Moreover, those shortcomings are far from being the entirety of the Western cultural tradition. Simple justice – to say nothing of filial respect – demands that we give the West’s greatness its due. When someone says he loves his parents, no one imagines he means his mother and father are perfect. In the introduction to their 2004 Patriot’s History of the United States, Larry Schweikart and Michael Allen put it well. “We utterly reject ‘My country right or wrong’ – what scholar wouldn’t? But in the last thirty years, academics have taken an equally destructive approach: ‘My country, always wrong!’ We reject that, too.” Replace “country” with “culture,” and their approach fits the West.

    On July 6, 2017, Donald Trump gave a speech in Krasiński Square in Warsaw that touched on some of these ideas. Whatever one may think of President Trump or his sincerity, for me it was refreshing to hear words like these uttered on a world stage:

    We write symphonies. We pursue innovation. We celebrate our ancient heroes, embrace our timeless traditions and customs, and always seek to explore and discover brand-new frontiers.

    We reward brilliance. We strive for excellence and cherish inspiring works of art that honor God. We treasure the rule of law and protect the right to free speech and free expression.

    We empower women as pillars of our society and of our success. We put faith and family, not government and bureaucracy, at the center of our lives. And we debate everything. We challenge everything. We seek to know everything so that we can better know ourselves.

    And above all, we value the dignity of every human life, protect the rights of every person, and share the hope of every soul to live in freedom. That is who we are. Those are the priceless ties that bind us together as nations, as allies, and as a civilization …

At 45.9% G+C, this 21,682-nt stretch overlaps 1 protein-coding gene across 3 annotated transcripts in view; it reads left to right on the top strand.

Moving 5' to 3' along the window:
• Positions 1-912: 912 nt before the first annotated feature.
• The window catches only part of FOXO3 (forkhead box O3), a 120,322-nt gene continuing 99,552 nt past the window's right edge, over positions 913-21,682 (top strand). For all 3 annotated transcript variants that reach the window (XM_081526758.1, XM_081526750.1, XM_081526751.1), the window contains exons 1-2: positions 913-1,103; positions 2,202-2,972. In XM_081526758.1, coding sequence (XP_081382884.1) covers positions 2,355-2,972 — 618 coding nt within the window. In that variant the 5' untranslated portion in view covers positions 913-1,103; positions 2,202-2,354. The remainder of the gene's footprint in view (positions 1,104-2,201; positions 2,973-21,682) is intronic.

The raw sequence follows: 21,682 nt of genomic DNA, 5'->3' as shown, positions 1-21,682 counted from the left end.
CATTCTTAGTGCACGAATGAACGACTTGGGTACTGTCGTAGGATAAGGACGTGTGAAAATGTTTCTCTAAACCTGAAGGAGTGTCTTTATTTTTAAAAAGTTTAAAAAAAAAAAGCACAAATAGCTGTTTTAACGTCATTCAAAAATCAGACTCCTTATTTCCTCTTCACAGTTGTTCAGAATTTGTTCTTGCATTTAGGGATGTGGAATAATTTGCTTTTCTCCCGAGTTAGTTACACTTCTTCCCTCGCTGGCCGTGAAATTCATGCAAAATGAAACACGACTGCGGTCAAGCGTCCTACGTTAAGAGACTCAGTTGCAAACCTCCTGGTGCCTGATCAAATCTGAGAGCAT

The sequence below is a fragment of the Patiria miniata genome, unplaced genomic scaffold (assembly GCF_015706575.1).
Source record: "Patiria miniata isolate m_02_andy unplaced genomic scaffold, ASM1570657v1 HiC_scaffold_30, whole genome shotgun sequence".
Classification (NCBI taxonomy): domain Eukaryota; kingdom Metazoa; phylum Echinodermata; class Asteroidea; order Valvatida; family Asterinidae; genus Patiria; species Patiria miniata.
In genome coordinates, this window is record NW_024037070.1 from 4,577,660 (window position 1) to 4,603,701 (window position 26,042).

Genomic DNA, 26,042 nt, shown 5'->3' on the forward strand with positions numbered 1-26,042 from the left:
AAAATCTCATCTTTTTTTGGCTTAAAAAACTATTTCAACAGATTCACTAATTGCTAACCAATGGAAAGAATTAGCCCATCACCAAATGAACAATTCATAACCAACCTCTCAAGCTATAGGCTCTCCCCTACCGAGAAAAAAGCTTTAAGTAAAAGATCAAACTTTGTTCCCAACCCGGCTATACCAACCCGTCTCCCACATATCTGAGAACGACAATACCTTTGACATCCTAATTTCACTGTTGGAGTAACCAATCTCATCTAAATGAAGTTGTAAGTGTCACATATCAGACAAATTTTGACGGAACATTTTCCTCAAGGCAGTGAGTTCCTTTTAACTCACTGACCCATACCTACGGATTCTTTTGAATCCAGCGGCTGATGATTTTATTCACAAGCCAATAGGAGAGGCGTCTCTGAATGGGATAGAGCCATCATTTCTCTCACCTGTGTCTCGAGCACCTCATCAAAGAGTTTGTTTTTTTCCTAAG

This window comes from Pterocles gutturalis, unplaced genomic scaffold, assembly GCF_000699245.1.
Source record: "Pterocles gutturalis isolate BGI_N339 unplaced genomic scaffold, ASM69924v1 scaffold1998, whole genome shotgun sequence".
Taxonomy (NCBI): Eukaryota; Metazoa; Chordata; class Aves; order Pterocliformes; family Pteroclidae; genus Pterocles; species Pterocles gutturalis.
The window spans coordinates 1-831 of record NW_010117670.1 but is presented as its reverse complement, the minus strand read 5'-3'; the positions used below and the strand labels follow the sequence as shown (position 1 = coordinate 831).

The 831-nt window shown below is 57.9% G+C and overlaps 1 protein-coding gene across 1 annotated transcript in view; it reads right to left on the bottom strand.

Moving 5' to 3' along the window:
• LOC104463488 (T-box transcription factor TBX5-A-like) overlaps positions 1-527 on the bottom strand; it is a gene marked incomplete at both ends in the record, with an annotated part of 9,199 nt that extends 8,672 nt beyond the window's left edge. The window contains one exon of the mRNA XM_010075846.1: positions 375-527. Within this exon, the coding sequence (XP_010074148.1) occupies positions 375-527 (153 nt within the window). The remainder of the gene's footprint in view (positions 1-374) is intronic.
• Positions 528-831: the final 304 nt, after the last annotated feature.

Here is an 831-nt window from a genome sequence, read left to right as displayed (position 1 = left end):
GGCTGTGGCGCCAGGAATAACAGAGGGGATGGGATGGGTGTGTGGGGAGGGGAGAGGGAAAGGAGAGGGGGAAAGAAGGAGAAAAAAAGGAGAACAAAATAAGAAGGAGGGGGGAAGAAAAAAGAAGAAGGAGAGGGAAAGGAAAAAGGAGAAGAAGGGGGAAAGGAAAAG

Our own fight for the West does not begin on the battlefield – it begins with our minds, our wills, and our souls. Today, the ties that unite our civilization are no less vital, and demand no less defense, than that bare shred of land on which the hope of Poland once totally rested. Our freedom, our civilization, and our survival depend on these bonds of history, culture, and memory.

    It is true that Western civilization has not been an unalloyed good – no culture is. But it is a no less damaging approach to focus exclusively on the negative, as if one culture were uniquely evil. Some Westerners have declared their culture guilty of all the world’s ills, real or imagined. But not all evil comes from us, nor does all good originate from outside us. There is a lot of good along the path that has brought us where we are. Of that good that we can be proud, without apology.

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    Joshua Gregor is International Relations Assistant at Acton, primarily acting as research and executive assistant for International Managing Director Alejandro Chafuen. Before coming to Acton Josh studied philosophy in Rome and earned a master's degree in linguistics. He enjoys languages, classical music, and a good espresso.